Dementia (Alzheimer's Disease)

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Notice about research

Giving What We Can no longer conducts our own research into charities and cause areas. Instead, we're relying on the work of organisations including J-PAL, GiveWell, and the Open Philanthropy Project, which are in a better position to provide more comprehensive research coverage.

These research reports represent our thinking as of late 2016, and much of the information will be relevant for making decisions about how to donate as effectively as possible. However we are not updating them and the information may therefore be out of date.

Impact Summary

  • Importance: 3/5
  • Tractability: 2/5
  • Neglectedness: 3/5

Charity Impact

  • Cost Effectiveness: 2.5/5
  • Robustness of Evidence: 2/5
  • Track Record: 3.5/5
  • Room for More Funding: Yes
Learn More Action on Smoking and Health (ASH)

Fast Facts

  • Alzheimer’s disease causes a progressive decline in cognitive and motor function, and eventually results in severe brain damage and death.
  • Alzheimer’s causes 3.02% of all deaths worldwide.
  • In developed nations, this figure rises to 7.02%.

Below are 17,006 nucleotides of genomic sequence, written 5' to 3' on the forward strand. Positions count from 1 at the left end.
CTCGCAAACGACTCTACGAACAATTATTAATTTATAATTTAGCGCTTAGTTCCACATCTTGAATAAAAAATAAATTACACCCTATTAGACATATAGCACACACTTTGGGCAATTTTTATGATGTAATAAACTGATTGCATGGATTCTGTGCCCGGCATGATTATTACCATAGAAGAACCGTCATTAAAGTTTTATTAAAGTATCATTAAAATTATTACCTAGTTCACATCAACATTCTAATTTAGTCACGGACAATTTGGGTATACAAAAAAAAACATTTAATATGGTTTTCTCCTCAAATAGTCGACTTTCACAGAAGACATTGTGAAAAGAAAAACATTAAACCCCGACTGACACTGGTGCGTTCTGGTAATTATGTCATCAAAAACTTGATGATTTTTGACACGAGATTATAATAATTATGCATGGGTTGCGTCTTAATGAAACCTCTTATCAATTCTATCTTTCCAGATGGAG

The following cause-level investigation was completed as part of a bespoke report for an individual donor. Giving What We Can has not prioritised dementia as a primary cause area and our investigation to date has not suggested a level of cost-effectiveness or neglectedness to suggest that it could be among the highest priority causes. In addition, for this report we only considered charities working within the United Kingdom. Although anti-tobacco advocacy groups in general are likely to be relatively cost-effective in reducing dementia prevalence, they may be a great deal more or less cost-effective than Action on Smoking and Health. Given this, the following report may provide some useful insights into dementia as a cause area, but we do not recommend donations in this area or to this charity as an effective way to improve overall human health.

Dementia, particularly Alzheimer’s disease, constitutes a large portion of the burden of disease and total mortality in high-income countries (HICs) such as the United Kingdom (see Section 2). However, no effective treatments are currently available for Alzheimer’s disease nor is there a clear understanding of the causal mechanism by which the disease develops (see Sections 1 and 3).

Nevertheless, there is a large body of evidence linking the disease to tobacco use, and it has been estimated that smokers have a 40-79% greater probability of developing Alzheimer’s disease (see Section 4). This indicates that mortality and morbidity due to the disease might be greatly reduced by reducing the number of people who smoke, and for this purpose we recommend the advocacy charity Action on Smoking and Health (ASH), given its relatively high cost-effectiveness.